Seesaw Trade Continues On Compelling Cases for Both Bulls and Bears
The violent seesaw trade continues into Friday with markets recklessly swinging back and forth and showing no clear short-term directional bias. While on the one hand, the global macro outlook remains highly uncertain and gives good reason for playing the short risk side of things (particularly in light of various measures taken to ban short selling in overseas markets on Thursday), on the other hand, investors are having a hard time staying on the sidelines with equity valuations looking so attractive and presenting compelling buy opportunities. Nevertheless, fears over the outlook for the Eurozone (which has take center stage) are legitimate and we will need to see more signs of stability within the region to really encourage any chance for a sustainable risk recovery.
Panic and fear like was seen back in the US in 2008 is now running through Europe and talk of potential credit downgrades and bank failures is not something that can easily be dismissed. For the time being, the best place to be right now is probably on the sidelines until the dust settles and more clarity can be offered. Looking ahead, Fed Dudley is slated to speak later today, and we recommend paying close attention to the Fed speaker’s comments with the official expected to offer some additional insights into the most recent rate decision. Dudley was one of the majority opinions on the more dovish side and will be the first to speak following the major event risk.
Some markets that might be worth keeping an eye on are the Swiss Franc - following the latest offensive from the SNB warning of additional measures to curb currency appreciation (SNB Jordan most recently suggested pegging the Franc to the Euro); the Australian Dollar - given that this market is correlated to risk and global growth prospects and is the highest yielding major currency; the Yen – which failed to break to fresh record lows and still looks like it could break down below 76.25 in the absence of any central bank intervention; and Gold – which sits just off record highs and only managed to pullback marginally on a relative basis despite a staggering rebound in equities on Thursday.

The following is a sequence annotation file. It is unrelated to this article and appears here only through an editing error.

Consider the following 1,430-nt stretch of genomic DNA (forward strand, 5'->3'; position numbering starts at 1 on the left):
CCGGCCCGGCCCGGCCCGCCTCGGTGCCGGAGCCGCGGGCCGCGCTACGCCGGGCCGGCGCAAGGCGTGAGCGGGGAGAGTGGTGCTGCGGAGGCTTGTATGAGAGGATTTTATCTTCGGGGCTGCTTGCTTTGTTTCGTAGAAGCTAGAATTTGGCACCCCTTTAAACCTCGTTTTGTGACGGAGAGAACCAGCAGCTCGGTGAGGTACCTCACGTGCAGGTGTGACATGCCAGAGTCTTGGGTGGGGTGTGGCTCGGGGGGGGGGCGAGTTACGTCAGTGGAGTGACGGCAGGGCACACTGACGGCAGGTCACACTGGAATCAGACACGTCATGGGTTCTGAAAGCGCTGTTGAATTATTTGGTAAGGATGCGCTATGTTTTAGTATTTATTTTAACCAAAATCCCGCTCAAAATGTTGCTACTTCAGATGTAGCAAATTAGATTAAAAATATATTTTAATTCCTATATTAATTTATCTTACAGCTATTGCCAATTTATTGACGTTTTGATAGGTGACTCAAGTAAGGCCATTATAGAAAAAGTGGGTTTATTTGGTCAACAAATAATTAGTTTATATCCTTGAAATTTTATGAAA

EUR/USD: The market continues to adhere to a bearish sequence of lower tops since May, with a fresh lower top now in place by 1.4535 ahead of the next downside extension back towards and eventually below 1.4000. In the interim, look for any intraday rallies to be well capped ahead of 1.4400, while only back above 1.4500 delays.
USD/JPY: Setbacks have stalled out just ahead of the 76.25 record lows from March, with the market dropping to 76.30 ahead of the latest reversal. Given that we are seeing the rate by record lows, we would not at all be surprised to see the formation of a material base in favor of significant upside back towards the 82.00 area over the coming sessions. However, the overall structure still remains bearish and it will take a break back above 80.00 to officially alleviate downside pressures and confirm reversal prospects. Below 76.25 negates.
GBP/USD: The market remains locked in a broader downtrend off of the April highs, and a fresh lower top is now sought out somewhere ahead of 1.6550 in favor of the next downside extension back towards the recent range lows at 1.5780. Ultimately, only a break back above 1.6550 would delay bearish outlook and give reason for pause, while back under the 200-Day SMA at 1.6085 should accelerate declines.
USD/CHF: The latest sharp reversal off of record lows just shy of 0.7000 is encouraging and could finally be starting to signal the formation for a major base. A strong bullish close on Thursday ends a sequence of consecutive daily lower tops and also marks the first time in a while that the market has actually managed a close above the previous daily high. Look for any setbacks to be well supported ahead of 0.7400, while rallies could now extend back above 0.8000 over the coming sessions. Weekly studies are also confirming with the potential formation of a very bullish bottom close.
Written by Joel Kruger, Technical Currency Strategist
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